Why diversity is needed to prepare venture capital for the future


By Reggie Tucker

Reflecting on all the accomplishments of black investors, I am encouraged by our progress. However, I also believe that venture capital must lead by example on how to continue this positive momentum and evolve the approach towards greater diversity in investment management.

In the old model, VCs went to the same schools, lived in Silicon Valley, hung out in the same circles, and invested in the same opportunities. My peers look to other VCs and LPs who are invested in deals and funds for validation, instead of thinking for themselves. This homogeneity of experience reduces the openness of funded opportunities, which has a particularly negative impact on founders and managers of newer and more diversified funds.

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According to the latest VC Human Capital Survey, only 4% of VCs are black, up just 1% from 2018. Just over 1% of VC-backed companies have a black founder, a cast that does not reflect composition. of our country. Increasing diversity will force VCs and LPs to think independently and make decisions that challenge the status quo.

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VC is an industry that embraces bold new innovation. Look at what is happening in crypto with the decentralization, disruption and democratization of many markets.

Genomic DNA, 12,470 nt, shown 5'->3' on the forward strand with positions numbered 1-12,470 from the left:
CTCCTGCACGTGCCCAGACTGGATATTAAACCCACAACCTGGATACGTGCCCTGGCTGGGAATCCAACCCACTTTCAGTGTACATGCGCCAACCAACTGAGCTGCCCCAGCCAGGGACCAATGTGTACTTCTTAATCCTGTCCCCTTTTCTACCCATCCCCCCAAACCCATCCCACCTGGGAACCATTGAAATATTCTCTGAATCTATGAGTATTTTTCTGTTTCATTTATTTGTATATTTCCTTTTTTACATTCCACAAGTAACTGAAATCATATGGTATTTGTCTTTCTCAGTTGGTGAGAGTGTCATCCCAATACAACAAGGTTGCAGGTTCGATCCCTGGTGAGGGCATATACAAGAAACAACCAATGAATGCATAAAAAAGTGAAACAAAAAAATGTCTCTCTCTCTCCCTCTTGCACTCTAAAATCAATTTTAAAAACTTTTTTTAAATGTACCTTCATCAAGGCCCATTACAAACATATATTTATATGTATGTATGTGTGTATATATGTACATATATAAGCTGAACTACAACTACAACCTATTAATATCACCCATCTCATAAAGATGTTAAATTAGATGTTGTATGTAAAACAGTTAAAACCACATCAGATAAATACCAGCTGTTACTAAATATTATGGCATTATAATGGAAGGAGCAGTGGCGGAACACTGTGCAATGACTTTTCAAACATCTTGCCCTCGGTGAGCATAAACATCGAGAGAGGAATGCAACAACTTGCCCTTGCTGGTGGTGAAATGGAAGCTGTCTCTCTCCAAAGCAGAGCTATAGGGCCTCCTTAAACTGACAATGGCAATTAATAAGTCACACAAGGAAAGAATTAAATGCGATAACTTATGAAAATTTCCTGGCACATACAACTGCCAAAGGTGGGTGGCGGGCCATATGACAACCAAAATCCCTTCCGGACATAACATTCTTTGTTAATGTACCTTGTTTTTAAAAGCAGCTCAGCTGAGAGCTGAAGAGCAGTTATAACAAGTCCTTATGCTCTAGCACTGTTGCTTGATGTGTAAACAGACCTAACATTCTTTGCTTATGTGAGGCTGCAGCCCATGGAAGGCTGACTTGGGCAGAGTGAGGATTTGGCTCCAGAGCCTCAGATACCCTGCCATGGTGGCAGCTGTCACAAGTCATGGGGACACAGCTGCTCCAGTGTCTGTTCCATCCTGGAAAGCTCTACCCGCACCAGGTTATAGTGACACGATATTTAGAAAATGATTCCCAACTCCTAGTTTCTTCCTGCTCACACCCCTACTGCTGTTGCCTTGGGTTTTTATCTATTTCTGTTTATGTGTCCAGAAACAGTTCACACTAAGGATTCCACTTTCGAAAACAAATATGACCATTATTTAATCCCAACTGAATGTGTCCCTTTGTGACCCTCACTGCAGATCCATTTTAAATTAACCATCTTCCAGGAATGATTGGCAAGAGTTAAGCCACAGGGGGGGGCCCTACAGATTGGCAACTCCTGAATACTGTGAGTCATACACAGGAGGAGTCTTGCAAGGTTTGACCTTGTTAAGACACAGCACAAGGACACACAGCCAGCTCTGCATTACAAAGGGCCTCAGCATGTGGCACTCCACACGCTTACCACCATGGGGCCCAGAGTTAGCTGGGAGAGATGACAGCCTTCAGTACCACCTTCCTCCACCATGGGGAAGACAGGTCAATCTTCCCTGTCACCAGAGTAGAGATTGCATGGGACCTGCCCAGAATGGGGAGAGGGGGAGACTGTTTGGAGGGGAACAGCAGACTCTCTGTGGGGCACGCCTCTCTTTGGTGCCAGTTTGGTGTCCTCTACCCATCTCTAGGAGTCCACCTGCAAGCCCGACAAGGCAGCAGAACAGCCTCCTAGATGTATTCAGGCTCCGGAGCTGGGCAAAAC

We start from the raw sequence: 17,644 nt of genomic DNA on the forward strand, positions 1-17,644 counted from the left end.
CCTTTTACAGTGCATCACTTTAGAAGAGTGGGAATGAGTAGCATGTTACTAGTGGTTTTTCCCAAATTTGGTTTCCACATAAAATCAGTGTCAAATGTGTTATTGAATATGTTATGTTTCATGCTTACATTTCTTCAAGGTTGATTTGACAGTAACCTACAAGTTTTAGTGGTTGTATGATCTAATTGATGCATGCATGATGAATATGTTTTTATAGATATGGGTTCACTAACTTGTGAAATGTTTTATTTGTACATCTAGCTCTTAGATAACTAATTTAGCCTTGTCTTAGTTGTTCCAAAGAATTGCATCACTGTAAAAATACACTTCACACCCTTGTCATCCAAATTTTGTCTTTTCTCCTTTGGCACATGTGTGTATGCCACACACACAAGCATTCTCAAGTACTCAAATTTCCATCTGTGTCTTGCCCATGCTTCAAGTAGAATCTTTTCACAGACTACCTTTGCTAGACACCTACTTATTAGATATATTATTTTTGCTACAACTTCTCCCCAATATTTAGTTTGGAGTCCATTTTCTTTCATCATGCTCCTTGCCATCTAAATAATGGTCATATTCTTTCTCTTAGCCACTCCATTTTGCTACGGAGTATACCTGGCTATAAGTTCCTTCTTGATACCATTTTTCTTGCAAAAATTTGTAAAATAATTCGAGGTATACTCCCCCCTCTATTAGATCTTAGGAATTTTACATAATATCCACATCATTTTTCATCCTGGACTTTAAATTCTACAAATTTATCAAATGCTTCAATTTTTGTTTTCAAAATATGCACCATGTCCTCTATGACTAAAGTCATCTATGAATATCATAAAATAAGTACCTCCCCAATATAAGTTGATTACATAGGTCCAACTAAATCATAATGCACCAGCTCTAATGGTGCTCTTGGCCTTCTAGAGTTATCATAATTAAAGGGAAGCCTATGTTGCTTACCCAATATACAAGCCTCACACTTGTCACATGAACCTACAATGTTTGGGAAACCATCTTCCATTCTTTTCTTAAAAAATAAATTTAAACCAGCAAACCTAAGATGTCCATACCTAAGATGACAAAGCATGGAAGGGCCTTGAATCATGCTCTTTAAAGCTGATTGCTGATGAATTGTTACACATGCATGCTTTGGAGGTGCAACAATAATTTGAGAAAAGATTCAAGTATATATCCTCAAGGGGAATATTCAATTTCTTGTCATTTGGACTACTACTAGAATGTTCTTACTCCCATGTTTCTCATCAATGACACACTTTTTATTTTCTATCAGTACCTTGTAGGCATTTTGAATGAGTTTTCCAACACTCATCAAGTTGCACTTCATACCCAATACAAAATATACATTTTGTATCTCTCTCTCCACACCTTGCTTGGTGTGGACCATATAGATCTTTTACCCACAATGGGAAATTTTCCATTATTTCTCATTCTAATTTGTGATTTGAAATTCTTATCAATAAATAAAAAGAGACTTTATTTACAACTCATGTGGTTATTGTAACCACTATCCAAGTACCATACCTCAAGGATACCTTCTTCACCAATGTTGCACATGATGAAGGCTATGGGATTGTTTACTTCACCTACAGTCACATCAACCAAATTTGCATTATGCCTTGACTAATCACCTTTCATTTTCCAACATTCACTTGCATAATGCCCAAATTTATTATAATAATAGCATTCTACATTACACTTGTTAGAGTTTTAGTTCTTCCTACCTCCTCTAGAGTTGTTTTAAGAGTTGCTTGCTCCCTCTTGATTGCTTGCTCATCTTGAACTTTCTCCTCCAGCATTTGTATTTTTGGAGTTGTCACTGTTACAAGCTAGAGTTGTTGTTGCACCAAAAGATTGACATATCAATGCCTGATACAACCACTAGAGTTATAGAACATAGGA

West Manhattan’s Reggie Tucker

While the broader VC space offers innovation and a lower barrier to entry for entrepreneurs with compelling new ideas, projects receiving funding may demonstrate racial bias. To increase the representation of black founders in the space – a necessity to provide investors with the widest range of opportunities and the most attractive investments – there must be a call to action for VCs who fund founders as well. than LPs who invest in fund managers creating actionable deal flow.

This call to action will require the engagement of a wide range of LPs, including public pension plans, endowments and foundations, venture capitalists, in addition to family offices, high net worth individuals and angel investors. With focused and increased efforts, LPs can help diversify fundraising VCs, key to better representation among funded founders and guiding the future of our industry.

Future progress

Having invested across the full spectrum of alternative investments, I fully recognize that early stage venture capital is more nuanced. There is an art to early-stage investing that does not always lend itself well to the standardized analysis that some LPs rely on, as much of it falls on the assessment of talent, as well as opportunities and current and long-term market risks.

For those funding start-ups, take a calculated risk and be different. For those who invest in venture capital fund managers, evolve your investment process so you can make investment decisions that allow you to build conviction and invest earlier in the life cycle of a new platform. These two things together could help continue to increase diversity in the world of VC.